How Will China Respond In the South China Sea? Ask the Soviet Union

Think one word: Ramming.

The “sail by” of USS Lassen within the 12 nautical mile claim line of the new Chinese facilities on Subi reef in the South China Sea occurred without major incident last week. Despite some fiery Chinese rhetoric, war has not broken out and that is a profoundly good thing. Actually, nothing much has changed at all, so it seems. The tense stalemate persists as before. China will continue to build up its new “bases” in and among the Spratly islets. The U.S. will continue to patrol regularly and exercise with its alliance partners. Perhaps, as Xi Jinping said not so long ago, the Pacific Ocean really is big enough to accommodate the interests of both China and the U.S.?

There has been plenty of grousing in the last few months on the right and within U.S. national security circles about how excessive “kibitzing” and hand-wringing preceded the Lassen’s recent patrol. “Too little, too late” will be the inevitable critique of the Obama Administration. But perhaps the Administration that gave U.S. foreign policy the underappreciated legacy of “Don’t do stupid stuff” – an approach much criticized in the Syrian context – could be forgiven for exercising due caution when it comes to escalating a conflict with another nuclear power in that power’s backyard. Perhaps Obama’s national security advisors understand that what might begin as cutters “blasting away” with water cannons could rapidly transition to anti-ship cruise missiles sinking warships, to missile and air attacks on bases, and even to a nuclear exchange targeting cities. That escalation chain could take hours not days and would certainly constitute “stupid stuff” if such a military conflict was fought over “rocks and reefs.”

Provided both powers act with restraint, as they did last week, the unhappy scenario painted above remains an exceedingly low probability – as it should be. But where will the standoff go from here as both sides are very likely to seek to demonstrate resolve by “upping the ante”?  That is a regrettable, but likely prospect. As it turns out, Chinese naval analysts have been studying the nature of U.S. Freedom of Navigation (FoN) patrols and may have concluded that “撞击” [ramming] might be the next logical step. A leading Chinese naval analyst, Captain Li Jie, highlighted that tactic in a quotation excerpted in one of the July 2015 issues (B) of 现代舰船 [Modern Ships]. Another article in a spring 2015 edition of that same magazine (4A) spelled out the strategy in much more detail and it is this latter article that is the major subject of this edition of Dragon Eye.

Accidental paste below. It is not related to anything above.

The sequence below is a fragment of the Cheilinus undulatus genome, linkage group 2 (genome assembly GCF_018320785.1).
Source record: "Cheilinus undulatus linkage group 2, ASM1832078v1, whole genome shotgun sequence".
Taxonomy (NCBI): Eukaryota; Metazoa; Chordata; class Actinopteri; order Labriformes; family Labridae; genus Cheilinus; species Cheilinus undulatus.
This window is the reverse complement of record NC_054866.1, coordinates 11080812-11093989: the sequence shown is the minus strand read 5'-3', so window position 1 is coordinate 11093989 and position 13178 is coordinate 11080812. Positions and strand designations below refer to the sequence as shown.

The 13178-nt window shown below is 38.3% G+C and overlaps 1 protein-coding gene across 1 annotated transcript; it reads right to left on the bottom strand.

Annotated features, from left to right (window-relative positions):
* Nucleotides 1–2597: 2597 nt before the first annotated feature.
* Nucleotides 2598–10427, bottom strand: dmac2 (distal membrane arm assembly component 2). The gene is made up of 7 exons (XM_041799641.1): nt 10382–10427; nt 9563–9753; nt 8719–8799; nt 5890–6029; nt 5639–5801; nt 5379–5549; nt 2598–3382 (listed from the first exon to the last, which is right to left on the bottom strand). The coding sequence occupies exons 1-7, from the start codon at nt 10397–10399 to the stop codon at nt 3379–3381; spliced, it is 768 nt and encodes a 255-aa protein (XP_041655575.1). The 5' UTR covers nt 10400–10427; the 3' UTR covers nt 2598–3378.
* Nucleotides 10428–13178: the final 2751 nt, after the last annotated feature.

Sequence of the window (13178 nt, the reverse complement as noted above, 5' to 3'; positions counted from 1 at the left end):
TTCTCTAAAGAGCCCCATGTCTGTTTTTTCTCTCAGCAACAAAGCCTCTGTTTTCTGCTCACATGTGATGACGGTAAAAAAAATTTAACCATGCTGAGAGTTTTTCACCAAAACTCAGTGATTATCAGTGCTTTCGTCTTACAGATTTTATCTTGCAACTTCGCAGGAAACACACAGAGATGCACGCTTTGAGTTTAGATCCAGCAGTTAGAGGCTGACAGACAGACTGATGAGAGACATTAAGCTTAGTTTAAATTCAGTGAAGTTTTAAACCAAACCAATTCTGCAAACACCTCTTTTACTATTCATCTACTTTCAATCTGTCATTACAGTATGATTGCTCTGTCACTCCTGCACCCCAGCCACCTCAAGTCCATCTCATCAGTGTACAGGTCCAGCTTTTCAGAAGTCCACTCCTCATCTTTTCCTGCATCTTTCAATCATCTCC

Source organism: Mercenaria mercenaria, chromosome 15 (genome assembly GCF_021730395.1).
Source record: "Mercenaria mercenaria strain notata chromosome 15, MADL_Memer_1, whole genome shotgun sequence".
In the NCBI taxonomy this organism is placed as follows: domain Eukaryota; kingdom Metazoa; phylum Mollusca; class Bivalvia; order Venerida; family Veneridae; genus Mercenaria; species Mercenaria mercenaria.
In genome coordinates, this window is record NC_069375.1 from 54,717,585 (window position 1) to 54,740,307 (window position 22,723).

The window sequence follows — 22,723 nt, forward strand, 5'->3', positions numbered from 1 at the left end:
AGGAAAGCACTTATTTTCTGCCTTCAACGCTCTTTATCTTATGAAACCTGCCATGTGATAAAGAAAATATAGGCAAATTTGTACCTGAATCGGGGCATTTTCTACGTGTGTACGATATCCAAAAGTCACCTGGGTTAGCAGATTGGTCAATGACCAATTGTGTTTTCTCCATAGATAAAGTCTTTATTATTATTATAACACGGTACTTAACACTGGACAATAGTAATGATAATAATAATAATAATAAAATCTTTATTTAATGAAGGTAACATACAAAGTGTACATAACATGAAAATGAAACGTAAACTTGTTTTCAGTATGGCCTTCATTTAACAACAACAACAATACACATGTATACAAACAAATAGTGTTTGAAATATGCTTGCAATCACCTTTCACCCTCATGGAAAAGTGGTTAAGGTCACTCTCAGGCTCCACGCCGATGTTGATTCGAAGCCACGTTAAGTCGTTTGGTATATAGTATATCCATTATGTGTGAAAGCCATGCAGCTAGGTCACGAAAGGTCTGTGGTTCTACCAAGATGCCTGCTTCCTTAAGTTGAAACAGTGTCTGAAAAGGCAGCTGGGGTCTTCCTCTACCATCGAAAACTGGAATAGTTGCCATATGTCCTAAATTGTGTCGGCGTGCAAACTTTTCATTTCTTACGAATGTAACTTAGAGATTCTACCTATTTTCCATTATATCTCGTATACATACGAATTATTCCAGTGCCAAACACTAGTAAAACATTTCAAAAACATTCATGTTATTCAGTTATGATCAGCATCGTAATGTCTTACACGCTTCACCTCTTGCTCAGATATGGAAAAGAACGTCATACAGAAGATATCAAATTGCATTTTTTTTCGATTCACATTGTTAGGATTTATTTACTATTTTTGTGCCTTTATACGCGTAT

That article is a detailed study of a 1988 late Cold War standoff: “黑海撞船考” [Investigation of the Black Sea Ship Collision] and begins with the provocative epigraph:  “不要侵犯苏联边界, 我被授权实施打击” [Do not violate the state borders of the Soviet Union, I am authorized to strike], as the warning offered by the Soviet commanding officer to his American counterpart at the time. In examining this episode, Chinese strategists again seem to be looking to Soviet military strategy and practices as a possible approach to confronting American power. I have written before on this forum about the Chinese Navy’s fascination with the Soviet Navy.

The analysis begins with the interesting observation that the U.S. FoN program is not all that old. According to the Chinese analysis, the program initiated in 1979 was a direct response to the international Law of the Sea negotiations process. The purpose, as summarized in the Chinese article, was to ensure that coastal states did not attempt to engage in further restrictions of movement upon the high seas.  It is observed in the article that dangerous incidents continued between the U.S. Navy and the Soviet Navy despite the fact that an Incidents at Sea (INCSEA) protocol had been agreed between Washington and Moscow back in the early 1970s.

According to this account, U.S. FoN patrols into the Black Sea during 1986 caused the Kremlin to increase its air and naval forces in that area in order to counter the U.S. Navy. It was at that time that the Soviet Naval Chief, Admiral Vladimir Chernavin, apparently proposed that the Soviet Navy should confront the U.S. Navy ships employing the tactic of ramming.

A few details of the incident highlighted in the Chinese analysis are worth noting. First, it is related that the Soviet ship was significantly smaller. The Soviet Navy frigate Bezavetny is said to have had only 1/3 the tonnage of the USS Yorktown (CG-48), a cruiser.  Importantly, “两舰都没有人员伤亡” [neither ship suffered any casualties to their personnel], while both ships did sustain some minor damage. Crews on both sides are credited by the Chinese analyst with “较高的技巧” [a high level of skill].

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